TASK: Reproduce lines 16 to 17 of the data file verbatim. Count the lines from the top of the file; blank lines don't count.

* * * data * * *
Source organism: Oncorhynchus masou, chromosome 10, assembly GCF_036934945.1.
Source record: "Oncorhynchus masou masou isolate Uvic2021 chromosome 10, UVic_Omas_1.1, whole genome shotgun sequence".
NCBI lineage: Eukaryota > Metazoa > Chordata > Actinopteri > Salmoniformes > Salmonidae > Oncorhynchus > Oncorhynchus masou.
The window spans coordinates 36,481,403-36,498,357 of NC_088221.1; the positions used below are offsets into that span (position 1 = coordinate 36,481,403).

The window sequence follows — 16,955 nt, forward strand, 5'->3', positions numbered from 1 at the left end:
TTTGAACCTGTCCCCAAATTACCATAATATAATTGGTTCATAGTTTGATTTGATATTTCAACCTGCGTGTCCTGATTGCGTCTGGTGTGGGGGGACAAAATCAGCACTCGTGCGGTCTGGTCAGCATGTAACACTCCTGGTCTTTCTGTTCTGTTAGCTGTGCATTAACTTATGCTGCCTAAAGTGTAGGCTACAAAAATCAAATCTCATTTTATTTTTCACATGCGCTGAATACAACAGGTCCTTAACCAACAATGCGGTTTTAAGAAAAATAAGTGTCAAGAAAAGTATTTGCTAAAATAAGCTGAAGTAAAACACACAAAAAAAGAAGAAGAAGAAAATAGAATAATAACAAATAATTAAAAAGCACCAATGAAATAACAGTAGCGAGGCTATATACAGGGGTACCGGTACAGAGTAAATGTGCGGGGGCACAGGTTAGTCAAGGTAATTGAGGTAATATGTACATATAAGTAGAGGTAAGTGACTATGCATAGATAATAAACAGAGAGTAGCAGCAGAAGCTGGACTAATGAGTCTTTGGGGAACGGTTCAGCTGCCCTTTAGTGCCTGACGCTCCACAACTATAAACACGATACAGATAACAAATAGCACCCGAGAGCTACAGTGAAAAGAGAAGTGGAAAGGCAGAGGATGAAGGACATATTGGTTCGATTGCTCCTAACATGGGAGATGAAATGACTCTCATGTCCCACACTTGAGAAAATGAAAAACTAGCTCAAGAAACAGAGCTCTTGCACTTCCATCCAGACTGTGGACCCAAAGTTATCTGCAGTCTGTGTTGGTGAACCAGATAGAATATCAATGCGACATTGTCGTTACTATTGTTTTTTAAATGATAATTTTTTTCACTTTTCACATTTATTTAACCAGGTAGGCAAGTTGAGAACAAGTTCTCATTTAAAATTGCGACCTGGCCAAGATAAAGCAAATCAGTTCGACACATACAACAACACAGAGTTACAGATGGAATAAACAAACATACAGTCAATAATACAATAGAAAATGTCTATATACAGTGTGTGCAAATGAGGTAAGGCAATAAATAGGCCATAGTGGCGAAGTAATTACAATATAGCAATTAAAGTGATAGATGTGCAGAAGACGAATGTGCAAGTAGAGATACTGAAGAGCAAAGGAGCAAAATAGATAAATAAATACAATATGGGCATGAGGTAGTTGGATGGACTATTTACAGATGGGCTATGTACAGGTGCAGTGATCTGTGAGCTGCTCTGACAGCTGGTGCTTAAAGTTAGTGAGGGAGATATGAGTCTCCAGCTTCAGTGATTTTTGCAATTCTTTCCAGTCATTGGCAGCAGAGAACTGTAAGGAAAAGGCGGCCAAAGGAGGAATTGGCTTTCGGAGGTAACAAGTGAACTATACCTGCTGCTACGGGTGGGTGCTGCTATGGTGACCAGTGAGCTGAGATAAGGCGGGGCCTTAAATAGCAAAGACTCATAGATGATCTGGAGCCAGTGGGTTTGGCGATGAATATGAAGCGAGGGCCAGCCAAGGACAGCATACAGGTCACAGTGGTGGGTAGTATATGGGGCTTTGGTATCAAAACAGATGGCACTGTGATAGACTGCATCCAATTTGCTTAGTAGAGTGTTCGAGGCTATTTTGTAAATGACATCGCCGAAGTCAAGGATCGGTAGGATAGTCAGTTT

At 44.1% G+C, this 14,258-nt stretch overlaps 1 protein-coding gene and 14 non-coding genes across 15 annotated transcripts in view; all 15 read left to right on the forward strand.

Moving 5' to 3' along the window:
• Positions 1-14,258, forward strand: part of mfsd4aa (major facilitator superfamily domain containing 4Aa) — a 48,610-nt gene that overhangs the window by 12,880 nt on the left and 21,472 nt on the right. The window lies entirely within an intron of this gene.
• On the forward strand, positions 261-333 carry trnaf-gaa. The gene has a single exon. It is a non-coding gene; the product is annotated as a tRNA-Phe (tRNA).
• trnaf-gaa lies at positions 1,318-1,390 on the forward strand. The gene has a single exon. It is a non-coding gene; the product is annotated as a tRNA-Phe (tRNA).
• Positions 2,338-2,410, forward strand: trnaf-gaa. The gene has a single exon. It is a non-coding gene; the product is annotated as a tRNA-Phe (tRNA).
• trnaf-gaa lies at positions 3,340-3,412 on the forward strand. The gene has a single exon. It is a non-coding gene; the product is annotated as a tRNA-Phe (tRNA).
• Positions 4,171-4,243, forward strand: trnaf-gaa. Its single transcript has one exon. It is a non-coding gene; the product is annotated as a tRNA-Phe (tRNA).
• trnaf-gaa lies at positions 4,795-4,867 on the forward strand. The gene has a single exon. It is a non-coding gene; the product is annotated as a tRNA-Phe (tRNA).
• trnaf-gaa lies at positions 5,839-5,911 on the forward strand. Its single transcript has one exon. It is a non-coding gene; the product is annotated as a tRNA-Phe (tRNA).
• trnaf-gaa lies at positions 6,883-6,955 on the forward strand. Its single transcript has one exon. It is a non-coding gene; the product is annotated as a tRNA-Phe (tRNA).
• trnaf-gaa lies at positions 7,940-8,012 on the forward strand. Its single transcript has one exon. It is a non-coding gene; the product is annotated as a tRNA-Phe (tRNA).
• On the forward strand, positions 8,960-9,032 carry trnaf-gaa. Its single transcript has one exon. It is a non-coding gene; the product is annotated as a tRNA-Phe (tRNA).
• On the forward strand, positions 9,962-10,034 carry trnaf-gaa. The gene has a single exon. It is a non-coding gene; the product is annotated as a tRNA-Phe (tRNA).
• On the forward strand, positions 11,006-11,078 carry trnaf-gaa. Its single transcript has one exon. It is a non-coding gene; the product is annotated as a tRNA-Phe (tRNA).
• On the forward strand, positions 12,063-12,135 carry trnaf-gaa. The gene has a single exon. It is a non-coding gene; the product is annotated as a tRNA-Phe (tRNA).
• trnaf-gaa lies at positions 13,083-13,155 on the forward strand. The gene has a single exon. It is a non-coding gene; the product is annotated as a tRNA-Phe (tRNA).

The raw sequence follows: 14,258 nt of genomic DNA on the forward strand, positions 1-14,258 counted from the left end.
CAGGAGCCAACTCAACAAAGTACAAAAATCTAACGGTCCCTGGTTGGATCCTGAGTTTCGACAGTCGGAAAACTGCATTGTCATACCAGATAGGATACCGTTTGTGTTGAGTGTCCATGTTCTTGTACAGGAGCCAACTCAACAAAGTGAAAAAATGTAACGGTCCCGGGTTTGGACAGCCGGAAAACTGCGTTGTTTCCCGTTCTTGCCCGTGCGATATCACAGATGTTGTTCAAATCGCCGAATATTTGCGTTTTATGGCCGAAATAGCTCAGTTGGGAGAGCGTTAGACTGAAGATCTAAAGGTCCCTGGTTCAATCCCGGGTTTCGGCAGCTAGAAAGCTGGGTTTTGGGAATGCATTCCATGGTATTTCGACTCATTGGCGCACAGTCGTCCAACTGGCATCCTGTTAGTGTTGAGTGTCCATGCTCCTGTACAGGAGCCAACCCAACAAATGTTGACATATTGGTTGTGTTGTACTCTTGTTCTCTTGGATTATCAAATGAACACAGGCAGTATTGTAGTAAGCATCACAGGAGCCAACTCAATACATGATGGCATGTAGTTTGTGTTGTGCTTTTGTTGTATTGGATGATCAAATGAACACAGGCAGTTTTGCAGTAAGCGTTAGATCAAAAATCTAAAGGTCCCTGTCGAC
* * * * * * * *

• trnaf-gaa lies at positions 5,839-5,911 on the forward strand. Its single transcript has one exon. It is a non-coding gene; the product is annotated as a tRNA-Phe (tRNA).
• trnaf-gaa lies at positions 6,883-6,955 on the forward strand. Its single transcript has one exon. It is a non-coding gene; the product is annotated as a tRNA-Phe (tRNA).